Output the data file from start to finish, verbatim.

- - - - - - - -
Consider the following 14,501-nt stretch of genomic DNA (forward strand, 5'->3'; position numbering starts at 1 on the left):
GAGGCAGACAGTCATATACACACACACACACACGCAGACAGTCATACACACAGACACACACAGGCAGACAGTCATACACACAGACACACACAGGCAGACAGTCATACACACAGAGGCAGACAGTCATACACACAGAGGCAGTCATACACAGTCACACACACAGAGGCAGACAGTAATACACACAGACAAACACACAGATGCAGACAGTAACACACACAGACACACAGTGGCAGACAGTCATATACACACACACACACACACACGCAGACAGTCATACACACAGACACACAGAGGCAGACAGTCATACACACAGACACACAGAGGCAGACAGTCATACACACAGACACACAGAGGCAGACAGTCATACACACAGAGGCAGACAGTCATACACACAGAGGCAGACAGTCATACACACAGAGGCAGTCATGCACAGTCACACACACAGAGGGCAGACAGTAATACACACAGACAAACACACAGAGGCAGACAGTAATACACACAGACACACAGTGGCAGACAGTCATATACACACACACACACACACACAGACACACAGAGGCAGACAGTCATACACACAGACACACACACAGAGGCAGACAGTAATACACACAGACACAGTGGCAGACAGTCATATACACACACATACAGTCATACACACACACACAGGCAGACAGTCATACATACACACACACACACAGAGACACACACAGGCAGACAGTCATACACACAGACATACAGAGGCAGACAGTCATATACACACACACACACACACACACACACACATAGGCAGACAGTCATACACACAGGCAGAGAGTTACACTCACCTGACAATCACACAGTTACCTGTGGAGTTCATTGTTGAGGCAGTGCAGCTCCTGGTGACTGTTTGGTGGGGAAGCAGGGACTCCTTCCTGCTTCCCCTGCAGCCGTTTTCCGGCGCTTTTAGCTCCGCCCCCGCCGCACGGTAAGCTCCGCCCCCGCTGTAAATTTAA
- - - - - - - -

Consider the following 14,501-nt stretch of genomic DNA (forward strand, 5'->3'; position numbering starts at 1 on the left):
GAGGCAGACAGTCATATACACACACACACACACGCAGACAGTCATACACACAGACACACACAGGCAGACAGTCATACACACAGACACACACAGGCAGACAGTCATACACACAGAGGCAGACAGTCATACACACAGAGGCAGTCATACACAGTCACACACACAGAGGCAGACAGTAATACACACAGACAAACACACAGATGCAGACAGTAACACACACAGACACACAGTGGCAGACAGTCATATACACACACACACACACACACGCAGACAGTCATACACACAGACACACAGAGGCAGACAGTCATACACACAGACACACAGAGGCAGACAGTCATACACACAGACACACAGAGGCAGACAGTCATACACACAGAGGCAGACAGTCATACACACAGAGGCAGACAGTCATACACACAGAGGCAGTCATGCACAGTCACACACACAGAGGGCAGACAGTAATACACACAGACAAACACACAGAGGCAGACAGTAATACACACAGACACACAGTGGCAGACAGTCATATACACACACACACACACACACAGACACACAGAGGCAGACAGTCATACACACAGACACACACACAGAGGCAGACAGTAATACACACAGACACAGTGGCAGACAGTCATATACACACACATACAGTCATACACACACACACAGGCAGACAGTCATACATACACACACACACACAGAGACACACACAGGCAGACAGTCATACACACAGACATACAGAGGCAGACAGTCATATACACACACACACACACACACACACACACATAGGCAGACAGTCATACACACAGGCAGAGAGTTACACTCACCTGACAATCACACAGTTACCTGTGGAGTTCATTGTTGAGGCAGTGCAGCTCCTGGTGACTGTTTGGTGGGGAAGCAGGGACTCCTTCCTGCTTCCCCTGCAGCCGTTTTCCGGCGCTTTTAGCTCCGCCCCCGCCGCACGGTAAGCTCCGCCCCCGCTGTAAATTTAA